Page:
The school has no general purposes room and the provision of one has been identified by the board as a pressing priority. The school is adjacent to the local football pitch and use is made of this facility during the school year. Pupils have access to a well maintained green field and hardcourt area. These facilities are effectively utilised by the teachers when delivering physical education lessons. However, the close proximity of the school to the coastline regularly results in inclement weather and as a result lessons are frequently postponed. Despite this limitation the teachers succeed in delivering a broad physical education curriculum in which the emphasis is on incremental skills development, physical fitness, team work, participation and enjoyment. Lessons observed were well structured and clearly focused on achieving appropriate curriculum objectives. A parents and a GAA coach assist the teachers in developing pupil learning in the strands of Games and Athletics. After-school swimming lessons are organised by the parents for the pupils. Outdoor pursuits and dance are well addressed in planned lessons. Every effort is made to address the objectives of the strand gymnastics during favourable weather. School tours to outdoor pursuit centres are organised for pupils in the senior classes. The school is commended for the arrangement of a number of yard games during break times. Pupils were observed to use a wide variety of physical education resources creatively during these periods.
Formal lessons in Social, Personal and Health Education (SPHE) are presented by each of the teachers. These programmes seek to develop the intrapersonal skills of the pupils by assisting them to recognise, understand and accept themselves as unique individuals who feel valued and loved. Many of the lessons focus on enabling the pupils to create and maintain positive, healthy relationships based on mutual respect and responsibility. In the junior classes a very good lesson which focused on bullying was observed. Personal attributes were effectively explored in this lesson. A SPHE lesson in the senior classes effectively enabled the pupils to learn about and actively participate in the community to which they belong and so to develop a sense of shared commitment and belonging. The successful implementation of the SPHE programme is augmented through the promotion of a positive school climate in which all pupils are treated with fairness and respect and where each individual child is valued and their sense of self-worth and self-esteem is actively promoted. Teacher planning does not indicate how the Relationship and Sexuality Education (RSE) programme is to be implemented. It is also noted that this policy is in need of review. It is therefore recommended that the RSE policy be reviewed, in consultation with parents at the earliest possible opportunity.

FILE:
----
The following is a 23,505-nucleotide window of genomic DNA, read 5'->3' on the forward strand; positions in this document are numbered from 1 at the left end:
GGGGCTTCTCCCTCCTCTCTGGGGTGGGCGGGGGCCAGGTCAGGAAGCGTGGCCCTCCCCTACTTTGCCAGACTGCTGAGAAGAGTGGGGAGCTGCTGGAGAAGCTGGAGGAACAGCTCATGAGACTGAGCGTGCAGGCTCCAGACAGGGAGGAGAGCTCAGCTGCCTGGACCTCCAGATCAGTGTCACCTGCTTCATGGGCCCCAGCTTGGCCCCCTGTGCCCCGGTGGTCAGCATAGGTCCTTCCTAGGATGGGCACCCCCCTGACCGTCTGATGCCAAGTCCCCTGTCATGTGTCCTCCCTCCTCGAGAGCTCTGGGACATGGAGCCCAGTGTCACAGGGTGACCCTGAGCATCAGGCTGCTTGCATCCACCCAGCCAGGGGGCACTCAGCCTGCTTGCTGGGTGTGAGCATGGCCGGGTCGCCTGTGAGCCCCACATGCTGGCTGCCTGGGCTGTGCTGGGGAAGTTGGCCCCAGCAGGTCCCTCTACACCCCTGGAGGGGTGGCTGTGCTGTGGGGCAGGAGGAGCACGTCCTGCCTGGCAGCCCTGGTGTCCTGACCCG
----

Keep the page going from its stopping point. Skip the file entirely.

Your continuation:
The teachers are aware of the importance of assessment in organising meaningful teaching and learning experiences for their pupils. The school uses a range of assessment instruments to monitor pupils’ progress and many examples of good practice were observed. These include standardised tests in literacy and numeracy, teacher observation, checklists of words and samples of work pages, lists of books read and results of teacher designed tests and tasks administered during the school year. Some teachers, commendably, keep portfolios of pupils’ work. In the infant classes checklists for phonological awareness and for the identification of core words are maintained. In the senior classes tests are administered on a termly basis to assess pupil progress in a range of curriculum areas. The systematic correction of pupils’ written work is a feature of all classroom practice. This good practice might be further developed through the inclusion of evaluative comments which provide pupils with an awareness of their own learning needs and which outline strategies to assist improvement. The results of standardised and diagnostic tests are effectively utilised for the purpose of measuring and monitoring the pupils’ attainment and for identifying those in need of learning support. These data also serve as a useful source of information for the parent-teacher meetings that are held annually and for the end of year written reports. It is now recommended that a system of formally recording pupil progress across all curriculum areas be developed so as to add to the validity of the end of year progress reports.